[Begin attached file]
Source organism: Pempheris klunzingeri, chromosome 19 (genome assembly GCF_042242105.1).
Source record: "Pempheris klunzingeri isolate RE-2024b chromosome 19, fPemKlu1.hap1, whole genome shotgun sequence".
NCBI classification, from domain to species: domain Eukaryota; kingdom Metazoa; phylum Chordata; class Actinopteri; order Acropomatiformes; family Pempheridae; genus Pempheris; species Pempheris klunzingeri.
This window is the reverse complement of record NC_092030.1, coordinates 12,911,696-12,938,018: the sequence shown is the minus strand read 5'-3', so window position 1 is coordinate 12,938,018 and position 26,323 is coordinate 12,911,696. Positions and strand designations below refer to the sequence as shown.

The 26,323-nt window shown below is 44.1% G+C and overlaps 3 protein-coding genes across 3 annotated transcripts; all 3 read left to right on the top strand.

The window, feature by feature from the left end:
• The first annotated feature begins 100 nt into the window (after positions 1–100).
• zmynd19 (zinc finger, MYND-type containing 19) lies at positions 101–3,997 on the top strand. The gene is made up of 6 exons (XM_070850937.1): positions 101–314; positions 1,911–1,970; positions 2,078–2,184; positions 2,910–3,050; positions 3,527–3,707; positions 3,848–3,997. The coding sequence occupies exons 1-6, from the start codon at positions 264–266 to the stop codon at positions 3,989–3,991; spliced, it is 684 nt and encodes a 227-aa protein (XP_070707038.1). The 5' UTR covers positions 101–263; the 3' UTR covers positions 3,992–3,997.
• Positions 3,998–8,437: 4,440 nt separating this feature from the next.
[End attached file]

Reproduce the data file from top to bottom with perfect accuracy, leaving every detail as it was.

Source organism: Pempheris klunzingeri, chromosome 19 (genome assembly GCF_042242105.1).
Source record: "Pempheris klunzingeri isolate RE-2024b chromosome 19, fPemKlu1.hap1, whole genome shotgun sequence".
NCBI classification, from domain to species: domain Eukaryota; kingdom Metazoa; phylum Chordata; class Actinopteri; order Acropomatiformes; family Pempheridae; genus Pempheris; species Pempheris klunzingeri.
This window is the reverse complement of record NC_092030.1, coordinates 12,911,696-12,938,018: the sequence shown is the minus strand read 5'-3', so window position 1 is coordinate 12,938,018 and position 26,323 is coordinate 12,911,696. Positions and strand designations below refer to the sequence as shown.

The 26,323-nt window shown below is 44.1% G+C and overlaps 3 protein-coding genes across 3 annotated transcripts; all 3 read left to right on the top strand.

The window, feature by feature from the left end:
• The first annotated feature begins 100 nt into the window (after positions 1–100).
• zmynd19 (zinc finger, MYND-type containing 19) lies at positions 101–3,997 on the top strand. The gene is made up of 6 exons (XM_070850937.1): positions 101–314; positions 1,911–1,970; positions 2,078–2,184; positions 2,910–3,050; positions 3,527–3,707; positions 3,848–3,997. The coding sequence occupies exons 1-6, from the start codon at positions 264–266 to the stop codon at positions 3,989–3,991; spliced, it is 684 nt and encodes a 227-aa protein (XP_070707038.1). The 5' UTR covers positions 101–263; the 3' UTR covers positions 3,992–3,997.
• Positions 3,998–8,437: 4,440 nt separating this feature from the next.